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Jobs in Adelaide: A guide to employment for students

While you’re living and studying in Australia, the terms of your student visa allow you to work as well. This not only provides you with a valuable source of income, but it can give you experience in the field you’re interested in and an opportunity to network with locals.

However, the job market is competitive in Adelaide, with loads of other students, graduates looking for work. In 2017, every job advertised had 46 applicants. So you’re going to have to stand out in order to be noticed.

What are the legal requirements for international students working in Australia?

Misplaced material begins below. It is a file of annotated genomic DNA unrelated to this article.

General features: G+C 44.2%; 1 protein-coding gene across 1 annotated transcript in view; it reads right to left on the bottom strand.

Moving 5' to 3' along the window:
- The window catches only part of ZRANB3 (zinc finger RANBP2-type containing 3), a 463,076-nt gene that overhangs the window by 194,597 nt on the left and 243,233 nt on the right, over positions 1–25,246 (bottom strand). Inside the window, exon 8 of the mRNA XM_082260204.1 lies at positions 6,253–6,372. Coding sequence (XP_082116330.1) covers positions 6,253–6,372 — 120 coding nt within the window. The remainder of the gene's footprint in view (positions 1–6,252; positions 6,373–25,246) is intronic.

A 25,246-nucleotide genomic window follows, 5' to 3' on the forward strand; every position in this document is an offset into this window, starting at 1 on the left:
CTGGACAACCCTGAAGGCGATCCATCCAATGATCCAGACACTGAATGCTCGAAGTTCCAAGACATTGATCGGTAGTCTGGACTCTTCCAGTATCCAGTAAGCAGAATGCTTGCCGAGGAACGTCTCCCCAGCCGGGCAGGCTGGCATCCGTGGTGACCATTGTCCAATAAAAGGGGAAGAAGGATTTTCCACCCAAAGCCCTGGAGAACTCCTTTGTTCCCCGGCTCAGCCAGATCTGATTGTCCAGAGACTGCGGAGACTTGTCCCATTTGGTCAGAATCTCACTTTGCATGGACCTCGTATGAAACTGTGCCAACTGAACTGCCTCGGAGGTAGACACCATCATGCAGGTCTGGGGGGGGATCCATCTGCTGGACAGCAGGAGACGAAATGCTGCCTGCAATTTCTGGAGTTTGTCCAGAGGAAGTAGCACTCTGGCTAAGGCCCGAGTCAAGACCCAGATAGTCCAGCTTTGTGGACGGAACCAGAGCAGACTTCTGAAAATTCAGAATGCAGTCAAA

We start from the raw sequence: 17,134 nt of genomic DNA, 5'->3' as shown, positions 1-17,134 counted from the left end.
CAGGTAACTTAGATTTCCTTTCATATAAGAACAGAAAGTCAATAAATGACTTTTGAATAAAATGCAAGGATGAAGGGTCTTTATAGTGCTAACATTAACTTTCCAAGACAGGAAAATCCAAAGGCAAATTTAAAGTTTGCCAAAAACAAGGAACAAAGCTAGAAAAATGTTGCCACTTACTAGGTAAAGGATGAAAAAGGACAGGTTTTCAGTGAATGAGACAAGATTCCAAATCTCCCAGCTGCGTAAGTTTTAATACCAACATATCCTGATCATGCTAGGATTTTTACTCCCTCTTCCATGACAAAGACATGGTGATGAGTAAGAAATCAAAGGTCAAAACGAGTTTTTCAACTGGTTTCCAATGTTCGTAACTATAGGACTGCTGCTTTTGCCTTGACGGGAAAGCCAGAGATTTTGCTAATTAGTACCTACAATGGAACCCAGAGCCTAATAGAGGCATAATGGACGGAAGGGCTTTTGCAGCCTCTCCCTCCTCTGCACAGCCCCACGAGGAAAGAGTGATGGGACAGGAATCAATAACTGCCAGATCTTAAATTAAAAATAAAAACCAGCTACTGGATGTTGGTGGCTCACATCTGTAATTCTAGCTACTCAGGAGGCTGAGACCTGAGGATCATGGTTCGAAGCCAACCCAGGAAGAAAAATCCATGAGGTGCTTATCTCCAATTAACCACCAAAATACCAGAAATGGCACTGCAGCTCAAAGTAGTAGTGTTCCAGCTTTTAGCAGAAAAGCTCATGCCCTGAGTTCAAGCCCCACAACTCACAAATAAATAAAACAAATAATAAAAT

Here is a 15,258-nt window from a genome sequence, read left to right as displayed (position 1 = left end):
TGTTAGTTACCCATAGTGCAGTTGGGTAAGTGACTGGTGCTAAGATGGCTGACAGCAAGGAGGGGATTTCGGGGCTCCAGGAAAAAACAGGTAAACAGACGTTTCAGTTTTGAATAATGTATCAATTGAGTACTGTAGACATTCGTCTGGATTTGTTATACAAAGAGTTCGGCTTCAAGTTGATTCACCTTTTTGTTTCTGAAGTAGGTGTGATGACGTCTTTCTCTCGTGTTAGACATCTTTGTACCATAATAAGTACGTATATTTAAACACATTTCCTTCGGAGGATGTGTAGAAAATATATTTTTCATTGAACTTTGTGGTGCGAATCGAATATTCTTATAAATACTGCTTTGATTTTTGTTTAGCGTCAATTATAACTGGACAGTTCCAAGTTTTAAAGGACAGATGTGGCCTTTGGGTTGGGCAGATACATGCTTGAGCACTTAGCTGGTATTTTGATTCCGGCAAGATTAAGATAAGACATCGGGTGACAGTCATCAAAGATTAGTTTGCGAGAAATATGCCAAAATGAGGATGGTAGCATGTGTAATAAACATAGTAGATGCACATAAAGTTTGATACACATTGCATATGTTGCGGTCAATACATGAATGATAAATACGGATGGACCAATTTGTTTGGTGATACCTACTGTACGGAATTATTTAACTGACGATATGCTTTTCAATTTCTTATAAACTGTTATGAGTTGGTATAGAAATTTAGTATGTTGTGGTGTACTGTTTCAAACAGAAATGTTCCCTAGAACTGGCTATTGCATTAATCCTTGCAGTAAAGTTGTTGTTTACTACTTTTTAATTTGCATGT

On a valid student visa, you are legally allowed to work up to 40 hours a fortnight while school is in session. This limit is to ensure that you are able to complete your studies to a high standard as well as work. During the holiday periods between semesters, you can work as many hours as you want.

Volunteer work, unpaid work and works required for your studies does not count towards this 40 hours.

How to find employment in Adelaide?

There a few ways to find employment opportunities in Adelaide.

Arguably, the best way to find work is by word of mouth. Alumni groups or professors may be able to refer you to someone they know or know of entry level job openings in their industry.

There are also plenty of other places to look for jobs.

There are a number of online sites such as Try looking at Michael Page, Ambition, Jobsearch, Adecco, Jobsjobsjobs, Slade, Adzuna and Hays. You can try listing with an agency, either a generic one or a company that specialises in roles or industries. For healthcare roles, try HCA. You can find IT roles at Ignite, Peoplebank and Modis. Accounting roles can be found at KPMG. There will also be job boards on campus.